Updated 4:30 p.m.
With a special session coming up mid-month, Republicans in the House and Senate are pressing DFL Gov. Tim Walz to end the emergency powers he first declared over a year ago, but a spokesperson for Walz says the powers are still needed.
The Republicans say the COVID-19 emergency is over and Walz should no longer be able to take action on matters without legislative consent. Senate Majority Leader Paul Gazelka, R-East Gull Lake, said Wednesday that there were Republican bills introduced last month, including one passed by the Senate, that would end the emergency in an orderly way.
“We have a path to dramatically reduce emergency powers,” Gazelka said. “There could be some other directions. Our preference would be that we remove them totally. But if it just focuses on the things that receive the federal money, specifically related to COVID, that would be a good thing.”
Rep. Barb Haley, R-Red Wing, said a bill she has authored would take away emergency powers but still allow the governor to distribute vaccines and receive federal money.
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“The emergency is over. We’re going to provide the governor the things he needs to do to manage COVID, and we’re going to restore the Legislature as a co-equal branch of government.”
A spokesperson for Walz pointed out that 44 out of 50 states are still in a state of emergency, and that Walz has rescinded many of his emergency orders, including limits on business capacity and the statewide mask mandate.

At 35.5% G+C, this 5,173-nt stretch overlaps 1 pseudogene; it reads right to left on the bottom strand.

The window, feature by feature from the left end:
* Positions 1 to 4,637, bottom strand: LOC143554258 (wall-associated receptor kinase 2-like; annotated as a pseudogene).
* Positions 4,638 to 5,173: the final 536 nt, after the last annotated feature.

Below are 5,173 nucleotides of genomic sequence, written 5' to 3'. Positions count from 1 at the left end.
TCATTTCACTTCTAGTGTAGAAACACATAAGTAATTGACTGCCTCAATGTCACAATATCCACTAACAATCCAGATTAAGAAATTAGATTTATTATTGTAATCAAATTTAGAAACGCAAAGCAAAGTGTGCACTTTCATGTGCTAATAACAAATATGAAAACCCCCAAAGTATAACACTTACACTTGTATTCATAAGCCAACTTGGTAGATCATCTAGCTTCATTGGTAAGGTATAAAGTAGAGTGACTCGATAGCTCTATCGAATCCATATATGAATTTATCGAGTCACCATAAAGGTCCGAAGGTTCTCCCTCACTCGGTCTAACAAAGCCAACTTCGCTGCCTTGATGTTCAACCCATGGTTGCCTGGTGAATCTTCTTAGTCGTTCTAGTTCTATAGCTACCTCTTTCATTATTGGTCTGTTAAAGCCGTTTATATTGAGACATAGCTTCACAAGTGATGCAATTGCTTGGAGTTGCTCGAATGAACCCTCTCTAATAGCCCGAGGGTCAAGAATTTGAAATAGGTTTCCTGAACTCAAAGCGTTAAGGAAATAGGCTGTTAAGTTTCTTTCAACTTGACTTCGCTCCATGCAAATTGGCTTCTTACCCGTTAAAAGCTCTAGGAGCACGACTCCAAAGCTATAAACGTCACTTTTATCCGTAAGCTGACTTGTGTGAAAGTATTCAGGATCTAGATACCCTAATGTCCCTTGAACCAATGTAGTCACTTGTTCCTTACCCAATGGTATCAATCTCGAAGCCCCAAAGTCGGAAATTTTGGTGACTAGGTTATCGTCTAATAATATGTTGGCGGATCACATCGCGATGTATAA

“Gov. Walz is committed to working with the Legislature and finding bipartisan solutions to improve the State’s response to emergencies, said Walz spokesperson Teddy Tschann. “Unfortunately, the proposal put forward by Minnesota Republicans is not a serious plan – it would slow down vaccination, jeopardize hundreds of millions of dollars in hunger relief, and end the eviction moratorium overnight with no plan to provide an off ramp for renters or landlords as we come out of the pandemic.”
Lawmakers will address the emergency powers that Walz wants extended during the special session, where they’ll also need to finish the budget work uncompleted last month. A budget bill is needed by the end of the month to avoid a government shutdown.
Gazelka said working groups are trying to reach agreements on individual budget bills ahead of the special session. The spending targets were set two weeks ago.
“We will stay back until we’re done. We’re not going to just be in for a day. We’re going to make sure we get it done,” Gazelka said.